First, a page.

The GeForce 4 MX filled a gap in nVidia's range between the very cheap GeForce 2 MX and the much more expensive GeForce 4 Ti. It may not have had pixel-shaders which was a shame but it kept the price down which was the intention, and was very good at what it could do and was quite rightly very successful. The 7200GS is also aimed at a very low price point, probably people who have bought Vista Home Premium and need a graphics-upgrade to use the Aero interface but don't want to spend more than they have to. They don't need a $500 card with 128 shaders clocked as high as possible; a $50 card with 2 PS3.0 shaders and stable drivers will satisfy their Vista requirements fine.
5/9/2007 8:52:38 AM
You forget to mention the 7200 GS can accelerate video.
And like I said, the 7200GS employs other technology's to boost performance, until we can get a solid comparison of a 7200GS vs Geforce 2 we might as well say that my orange is an apple.
They are 5 generations apart, one is a direct X 7.0 part while the other is a direct x 9 part, one has a much higher memory speed, and core speed, updated TnL, Nfinite FX engine, Pixel shading, Video Acceleration, Improved Anti-Aliasing, Improved Anisotropic Filtering, Vertex Shading (Which can help allot, the MX 460 had it enabled via software assisted hardware accelerated vertex shading in one of Nvidia's drivers and it improved performance
And also your wrong about the fill rate of the 7200GS its actually 1800MT/s while the Geforce 2 Ultra is 2000MT/s.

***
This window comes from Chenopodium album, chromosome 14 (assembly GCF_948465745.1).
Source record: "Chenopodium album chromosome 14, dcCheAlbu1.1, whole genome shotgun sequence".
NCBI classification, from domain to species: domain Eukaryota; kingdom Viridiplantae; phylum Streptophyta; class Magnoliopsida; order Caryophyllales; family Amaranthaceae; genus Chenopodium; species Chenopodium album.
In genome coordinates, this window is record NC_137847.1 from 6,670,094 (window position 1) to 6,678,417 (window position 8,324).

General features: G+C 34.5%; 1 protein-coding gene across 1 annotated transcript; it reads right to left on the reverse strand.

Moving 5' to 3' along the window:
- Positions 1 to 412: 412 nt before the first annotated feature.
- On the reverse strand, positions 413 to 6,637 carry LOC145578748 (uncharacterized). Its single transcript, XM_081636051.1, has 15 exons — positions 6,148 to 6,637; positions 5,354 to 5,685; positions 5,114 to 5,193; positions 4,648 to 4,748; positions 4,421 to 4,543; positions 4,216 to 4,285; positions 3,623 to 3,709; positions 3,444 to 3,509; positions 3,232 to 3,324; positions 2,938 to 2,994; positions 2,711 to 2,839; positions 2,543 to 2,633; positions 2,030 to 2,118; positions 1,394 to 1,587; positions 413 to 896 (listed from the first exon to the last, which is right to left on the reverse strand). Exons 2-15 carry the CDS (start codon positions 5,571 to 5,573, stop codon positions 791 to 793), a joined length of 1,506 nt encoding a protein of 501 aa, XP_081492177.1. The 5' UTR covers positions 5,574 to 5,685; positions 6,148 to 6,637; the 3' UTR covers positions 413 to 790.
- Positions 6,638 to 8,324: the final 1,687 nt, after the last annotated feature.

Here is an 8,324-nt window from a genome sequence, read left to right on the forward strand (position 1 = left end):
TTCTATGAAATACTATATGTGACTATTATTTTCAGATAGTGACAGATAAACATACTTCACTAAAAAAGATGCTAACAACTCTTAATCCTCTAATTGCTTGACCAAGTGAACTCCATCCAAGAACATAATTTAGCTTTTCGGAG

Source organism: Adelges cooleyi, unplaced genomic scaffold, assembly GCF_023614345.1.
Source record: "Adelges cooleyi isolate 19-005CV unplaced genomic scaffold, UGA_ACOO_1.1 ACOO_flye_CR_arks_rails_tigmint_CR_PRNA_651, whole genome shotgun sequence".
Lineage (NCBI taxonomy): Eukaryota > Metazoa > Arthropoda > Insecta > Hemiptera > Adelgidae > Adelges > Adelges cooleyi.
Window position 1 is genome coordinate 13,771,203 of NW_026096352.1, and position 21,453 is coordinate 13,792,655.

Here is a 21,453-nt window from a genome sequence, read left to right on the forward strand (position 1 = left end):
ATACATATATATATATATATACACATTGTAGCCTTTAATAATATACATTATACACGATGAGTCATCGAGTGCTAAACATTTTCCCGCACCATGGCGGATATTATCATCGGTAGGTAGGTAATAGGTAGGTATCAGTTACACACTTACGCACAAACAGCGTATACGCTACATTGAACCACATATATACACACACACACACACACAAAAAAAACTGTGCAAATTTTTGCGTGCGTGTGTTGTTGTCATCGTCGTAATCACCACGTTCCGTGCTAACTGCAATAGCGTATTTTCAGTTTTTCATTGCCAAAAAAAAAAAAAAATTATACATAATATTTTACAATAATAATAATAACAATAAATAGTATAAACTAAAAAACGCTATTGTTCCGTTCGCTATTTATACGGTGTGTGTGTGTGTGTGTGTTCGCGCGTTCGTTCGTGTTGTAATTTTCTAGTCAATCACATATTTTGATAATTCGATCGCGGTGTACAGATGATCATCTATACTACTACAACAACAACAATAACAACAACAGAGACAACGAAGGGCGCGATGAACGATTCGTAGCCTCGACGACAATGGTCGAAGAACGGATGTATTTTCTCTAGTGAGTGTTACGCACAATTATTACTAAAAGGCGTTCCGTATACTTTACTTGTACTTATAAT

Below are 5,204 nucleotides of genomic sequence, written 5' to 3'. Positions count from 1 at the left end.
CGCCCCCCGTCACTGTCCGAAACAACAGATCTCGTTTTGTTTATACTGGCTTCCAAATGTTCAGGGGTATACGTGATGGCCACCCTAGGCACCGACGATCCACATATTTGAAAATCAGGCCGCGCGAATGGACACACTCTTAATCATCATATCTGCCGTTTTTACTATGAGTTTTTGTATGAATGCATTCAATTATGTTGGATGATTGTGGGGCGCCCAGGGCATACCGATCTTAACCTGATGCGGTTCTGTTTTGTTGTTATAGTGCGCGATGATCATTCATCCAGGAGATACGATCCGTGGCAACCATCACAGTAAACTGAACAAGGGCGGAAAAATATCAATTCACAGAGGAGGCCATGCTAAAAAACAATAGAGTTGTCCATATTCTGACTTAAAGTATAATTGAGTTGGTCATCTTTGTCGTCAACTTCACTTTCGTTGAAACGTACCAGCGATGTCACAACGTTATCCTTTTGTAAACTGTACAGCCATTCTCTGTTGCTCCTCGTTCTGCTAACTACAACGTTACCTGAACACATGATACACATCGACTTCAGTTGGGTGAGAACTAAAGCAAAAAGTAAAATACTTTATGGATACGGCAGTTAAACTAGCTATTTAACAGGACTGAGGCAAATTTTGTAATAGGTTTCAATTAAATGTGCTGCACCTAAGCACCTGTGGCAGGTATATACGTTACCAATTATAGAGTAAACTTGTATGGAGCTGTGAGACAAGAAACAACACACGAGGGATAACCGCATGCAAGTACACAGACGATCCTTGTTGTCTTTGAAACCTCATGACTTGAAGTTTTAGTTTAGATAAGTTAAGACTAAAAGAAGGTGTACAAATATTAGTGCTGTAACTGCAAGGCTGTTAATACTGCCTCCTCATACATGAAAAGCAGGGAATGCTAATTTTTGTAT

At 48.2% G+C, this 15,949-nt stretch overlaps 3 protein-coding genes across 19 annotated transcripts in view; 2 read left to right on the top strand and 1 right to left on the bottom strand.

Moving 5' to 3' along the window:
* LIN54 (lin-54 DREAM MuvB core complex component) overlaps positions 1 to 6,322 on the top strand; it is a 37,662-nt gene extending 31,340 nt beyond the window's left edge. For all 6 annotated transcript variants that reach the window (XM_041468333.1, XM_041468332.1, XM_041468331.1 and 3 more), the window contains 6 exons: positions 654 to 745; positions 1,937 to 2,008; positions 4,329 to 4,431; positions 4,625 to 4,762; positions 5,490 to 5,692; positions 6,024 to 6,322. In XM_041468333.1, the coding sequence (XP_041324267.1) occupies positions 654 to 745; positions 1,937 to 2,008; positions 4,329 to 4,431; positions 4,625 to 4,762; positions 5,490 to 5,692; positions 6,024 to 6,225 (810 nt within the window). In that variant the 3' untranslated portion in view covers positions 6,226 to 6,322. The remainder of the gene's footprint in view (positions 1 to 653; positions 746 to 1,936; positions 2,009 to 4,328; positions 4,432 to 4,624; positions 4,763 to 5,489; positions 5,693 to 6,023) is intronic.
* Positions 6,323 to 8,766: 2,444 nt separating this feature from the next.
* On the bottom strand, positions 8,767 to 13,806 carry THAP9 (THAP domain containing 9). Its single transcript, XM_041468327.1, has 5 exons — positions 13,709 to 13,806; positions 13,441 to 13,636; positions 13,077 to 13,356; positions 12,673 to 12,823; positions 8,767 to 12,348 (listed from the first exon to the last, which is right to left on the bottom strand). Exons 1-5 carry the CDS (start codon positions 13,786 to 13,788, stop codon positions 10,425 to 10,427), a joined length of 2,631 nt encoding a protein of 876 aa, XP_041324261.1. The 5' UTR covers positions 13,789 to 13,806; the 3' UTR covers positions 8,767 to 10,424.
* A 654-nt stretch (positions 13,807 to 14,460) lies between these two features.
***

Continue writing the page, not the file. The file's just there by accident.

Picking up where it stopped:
Stats wise the 7200GS looks like a more beefier version of the 7300SE/7300LE With only half the pixel pipelines of the 7300GS. It maybe just maybe someone may release a softmod, to activate the other 2 pipelines.
And just a quick search on Futuremark 3D mark 2001 even shows a Radeon 9200 (Which employs a 4x1 design) edges out the Geforce 2 Ultra (4x2 design). (note there was about 1k 3D mark deference)
Mind you I cant say what settings and what not they used, but they seemed to be almost identical hardware wise, minus the graphics cards.
If I was to go by your method your "High end Geforce 2" should be able to match my Radeon 9700 Pro mobility graphics card as it only achieved 2046MT/s on 3D mark 2001, And the Geforce 2 Ultra is rated at 2000MT/s, Yet, it would wipe the floor with your Geforce 2 Ultra.
"There is a single light of science, and to brighten it anywhere is to brighten it everywhere." -- Isaac Asimov
AMD Launches New 690G and 690V Chipsets
February 27, 2007, 2:11 AM
NVIDIA H.264 Decoding on PureVideo Finally Available
March 6, 2006, 7:01 AM
NVIDIA Hard Launches the GeForce 7300 GS
January 18, 2006, 11:25 AM
"Prepare to be Punished": Microsoft is Killing OneDrive With Cuts, Blames Users
November 3, 2015, 8:23 PM
Apple's New "Magic" Peripheral Line Packs High Tech, High Prices
October 13, 2015, 9:39 PM
Samsung Adds 2 TB 850 EVO, PRO SSDs for $800, $1000
July 7, 2015, 4:23 PM
Seagate Senior Researcher: Heat Can Kill Data on Stored SSDs
May 13, 2015, 2:49 PM
How to Recover Most Apps After Your NVIDIA Driver Crashes in Windows 10
March 30, 2015, 12:54 PM
Tinkerer Gets Old School Mac Plus Running on the Modern Web
March 24, 2015, 6:41 PM
Latest Blog Posts
Sceptre Airs 27", 120 Hz. 1080p Monitor/HDTV w/ 5 ms Response Time for $220
Dec 3, 2014, 10:32 PM
Costco Gives Employees Thanksgiving Off; Wal-Mart Leads "Black Thursday" Charge
Oct 29, 2014, 9:57 PM
"Bear Selfies" Fad Could Turn Deadly, Warn Nevada Wildlife Officials
Oct 28, 2014, 12:00 PM
The Surface Mini That Was Never Released Gets "Hands On" Treatment
Sep 26, 2014, 8:22 AM
ISIS Imposes Ban on Teaching Evolution in Iraq
Sep 17, 2014, 5:22 PM
More Blog Posts
Copyright 2016 DailyTech LLC. -
Terms, Conditions & Privacy Information